Startup Looks to Virtualize the Desktop

Qumranet's Solid ICE leverages the KVM hypervisor and the company's own set of management features.

A startup is looking to tackle desktop virtualization by leveraging an open-source hypervisor and building management tools to help keep track of an entire fleet of PCs.

The company, called Qumranet, is leveraging the virtualization technology found in the open-source KVM (Kernel-based Virtual Machine) hypervisor to create its first commercial product, dubbed Solid ICE (Independent Computing Environment). The new desktop virtualization is available now.

Qumranet, based in Sunnyvale, Calif., has its roots in open-source virtualization. The company's co-founder, Moshe Bar, helped create XenSource, which uses the Xen hypervisor for its own virtualization products. Citrix Systems bought XenSource in 2007.

The concept of desktop virtualization is gaining some traction as IT administrators look for better ways to both manage a fleet of PCs and ensure that the machines are secure. The technology works by separating the physical PC itself from where the user is accessing the PC. This allows for the keyboard, mouse, video display and other components to be redirected across a network through a desktop remoting protocol.

There is also a rush by x86 virtualization vendors to begin addressing the issues around desktop virtualization. VMware is offering its VDI (virtual desktop infrastructure) suite and Citrix is offering its XenDesktop product. Smaller companies, such as Qumranet, are also offering their own take on desktop virtualization.

MokaFive, another startup, is offering what it calls "desktop as a service," while PanoLogic is selling a combination of hardware and software to create a virtual desktop environment.

The Solid ICE product, which sits within a host x86 server in the data center, leverages the KVM hypervisor. Qumranet engineers then built the company's own Web-based management suite. The company also created its own rendering technology, called "Spice," which connects the virtualization product to a thin client or repurposed desktop PC, said co-founder and CEO Benny Schnaider.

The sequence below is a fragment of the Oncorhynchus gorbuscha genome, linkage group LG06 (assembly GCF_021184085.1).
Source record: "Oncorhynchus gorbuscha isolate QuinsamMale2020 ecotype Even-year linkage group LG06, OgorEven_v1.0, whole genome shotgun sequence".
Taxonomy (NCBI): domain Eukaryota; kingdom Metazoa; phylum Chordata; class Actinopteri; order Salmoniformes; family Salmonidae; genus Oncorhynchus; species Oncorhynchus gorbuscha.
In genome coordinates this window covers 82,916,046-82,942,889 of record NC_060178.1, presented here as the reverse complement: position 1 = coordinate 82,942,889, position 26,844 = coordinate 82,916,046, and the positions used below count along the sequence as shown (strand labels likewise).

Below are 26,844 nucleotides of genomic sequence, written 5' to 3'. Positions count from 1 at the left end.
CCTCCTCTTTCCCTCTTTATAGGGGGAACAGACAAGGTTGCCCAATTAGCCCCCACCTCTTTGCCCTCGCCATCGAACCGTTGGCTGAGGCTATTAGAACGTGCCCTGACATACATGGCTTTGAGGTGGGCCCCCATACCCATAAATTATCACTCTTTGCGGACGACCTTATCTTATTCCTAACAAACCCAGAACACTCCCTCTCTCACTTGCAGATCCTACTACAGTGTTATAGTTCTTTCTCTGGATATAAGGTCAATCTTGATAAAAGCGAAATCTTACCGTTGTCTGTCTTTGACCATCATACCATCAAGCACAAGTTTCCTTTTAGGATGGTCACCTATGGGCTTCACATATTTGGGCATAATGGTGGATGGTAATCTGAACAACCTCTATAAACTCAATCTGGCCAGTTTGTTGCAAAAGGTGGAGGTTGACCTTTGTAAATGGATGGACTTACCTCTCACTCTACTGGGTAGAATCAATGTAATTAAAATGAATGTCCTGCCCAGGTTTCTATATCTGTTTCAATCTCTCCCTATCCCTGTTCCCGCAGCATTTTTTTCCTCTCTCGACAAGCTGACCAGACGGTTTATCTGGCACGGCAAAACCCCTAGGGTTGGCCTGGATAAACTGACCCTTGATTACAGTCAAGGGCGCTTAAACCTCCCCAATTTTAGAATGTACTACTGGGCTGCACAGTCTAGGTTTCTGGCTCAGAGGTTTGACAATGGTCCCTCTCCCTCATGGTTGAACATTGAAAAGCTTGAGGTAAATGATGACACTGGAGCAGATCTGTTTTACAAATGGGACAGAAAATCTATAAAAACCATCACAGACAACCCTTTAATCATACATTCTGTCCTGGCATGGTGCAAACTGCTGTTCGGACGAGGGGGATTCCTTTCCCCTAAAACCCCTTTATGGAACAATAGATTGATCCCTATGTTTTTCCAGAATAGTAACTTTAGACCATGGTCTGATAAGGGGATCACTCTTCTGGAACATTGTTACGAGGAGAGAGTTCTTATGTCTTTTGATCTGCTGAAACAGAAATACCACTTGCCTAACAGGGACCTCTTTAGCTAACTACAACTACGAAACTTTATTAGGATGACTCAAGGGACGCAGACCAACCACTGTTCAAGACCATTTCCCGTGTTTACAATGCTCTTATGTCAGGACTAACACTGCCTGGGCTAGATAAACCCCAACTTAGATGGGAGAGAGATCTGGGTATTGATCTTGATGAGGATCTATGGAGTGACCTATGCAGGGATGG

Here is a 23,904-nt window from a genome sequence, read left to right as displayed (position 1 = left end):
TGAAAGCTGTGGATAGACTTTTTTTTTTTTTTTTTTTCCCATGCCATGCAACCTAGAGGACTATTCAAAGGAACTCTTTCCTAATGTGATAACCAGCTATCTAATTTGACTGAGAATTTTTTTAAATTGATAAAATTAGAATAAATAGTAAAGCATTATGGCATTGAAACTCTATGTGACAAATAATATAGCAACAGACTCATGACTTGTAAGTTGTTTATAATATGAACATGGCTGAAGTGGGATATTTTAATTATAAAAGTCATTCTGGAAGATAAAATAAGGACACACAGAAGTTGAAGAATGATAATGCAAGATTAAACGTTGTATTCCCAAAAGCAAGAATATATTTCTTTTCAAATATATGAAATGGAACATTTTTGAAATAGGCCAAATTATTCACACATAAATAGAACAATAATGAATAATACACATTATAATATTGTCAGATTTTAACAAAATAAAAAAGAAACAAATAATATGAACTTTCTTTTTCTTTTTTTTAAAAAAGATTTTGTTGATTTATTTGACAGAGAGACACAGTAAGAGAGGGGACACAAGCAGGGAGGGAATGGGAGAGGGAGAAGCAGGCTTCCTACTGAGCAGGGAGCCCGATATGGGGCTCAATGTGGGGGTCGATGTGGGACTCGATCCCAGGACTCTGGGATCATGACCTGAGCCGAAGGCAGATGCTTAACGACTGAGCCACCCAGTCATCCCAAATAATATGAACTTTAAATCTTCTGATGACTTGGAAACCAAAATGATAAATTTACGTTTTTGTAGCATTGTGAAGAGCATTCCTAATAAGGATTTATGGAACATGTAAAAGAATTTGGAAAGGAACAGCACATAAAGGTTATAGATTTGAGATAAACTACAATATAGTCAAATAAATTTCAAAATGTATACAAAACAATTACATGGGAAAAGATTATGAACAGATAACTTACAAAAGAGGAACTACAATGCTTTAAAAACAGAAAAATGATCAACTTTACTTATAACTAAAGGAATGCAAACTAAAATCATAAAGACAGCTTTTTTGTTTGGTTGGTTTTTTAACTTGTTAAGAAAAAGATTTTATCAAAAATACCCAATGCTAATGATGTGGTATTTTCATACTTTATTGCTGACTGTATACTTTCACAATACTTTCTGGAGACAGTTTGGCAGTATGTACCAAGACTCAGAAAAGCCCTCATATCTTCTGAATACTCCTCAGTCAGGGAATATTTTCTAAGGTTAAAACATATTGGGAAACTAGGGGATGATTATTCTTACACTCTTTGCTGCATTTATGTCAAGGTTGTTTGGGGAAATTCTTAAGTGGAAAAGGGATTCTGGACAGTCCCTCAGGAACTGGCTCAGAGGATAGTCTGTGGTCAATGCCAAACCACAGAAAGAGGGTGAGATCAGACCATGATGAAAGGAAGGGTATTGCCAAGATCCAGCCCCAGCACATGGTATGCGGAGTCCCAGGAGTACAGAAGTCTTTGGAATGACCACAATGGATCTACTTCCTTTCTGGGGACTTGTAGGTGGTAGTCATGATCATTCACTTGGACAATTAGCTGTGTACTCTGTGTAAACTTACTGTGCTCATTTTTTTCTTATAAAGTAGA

By using open-source technology and through its own engineering, Schnaider said the company wanted to create a suite that could offer the same experience a user has with a traditional desktop. One of the knocks against desktop virtualization is that the graphics and visual experience is limited compared with a traditional desktop due to the poor performance of desktop protocols.

Qumranet's Spice technology is looking to overcome those limitations.

"We have done some really good things to the user experience where the goal is to ensure that the user cannot tell if he is using a physical machine or if he is running remotely from a machine that is hosted somewhere in the data center," Schnaider said. "The improvement we have made is with the density. We have built on top of the features in KVM and our Spice protocol the best density when you look at the ratio [of] physical machine to virtual machines."

The management suite of Solid ICE includes a range of features for the IT department, including provisioning of virtual machines, desktop image management, load balancing and high availability features. The product also allows users to provision a desktop on their own as long as it complies with IT policies.

The product works with both Intel and Advanced Micro Devices processors and will support Microsoft Windows 2000 and XP along with several flavors of Linux. Solid ICE also supports up to four displays with each virtual desktop machine.

The Solid ICE product will retail in the United States for $200 per concurrent virtual desktop.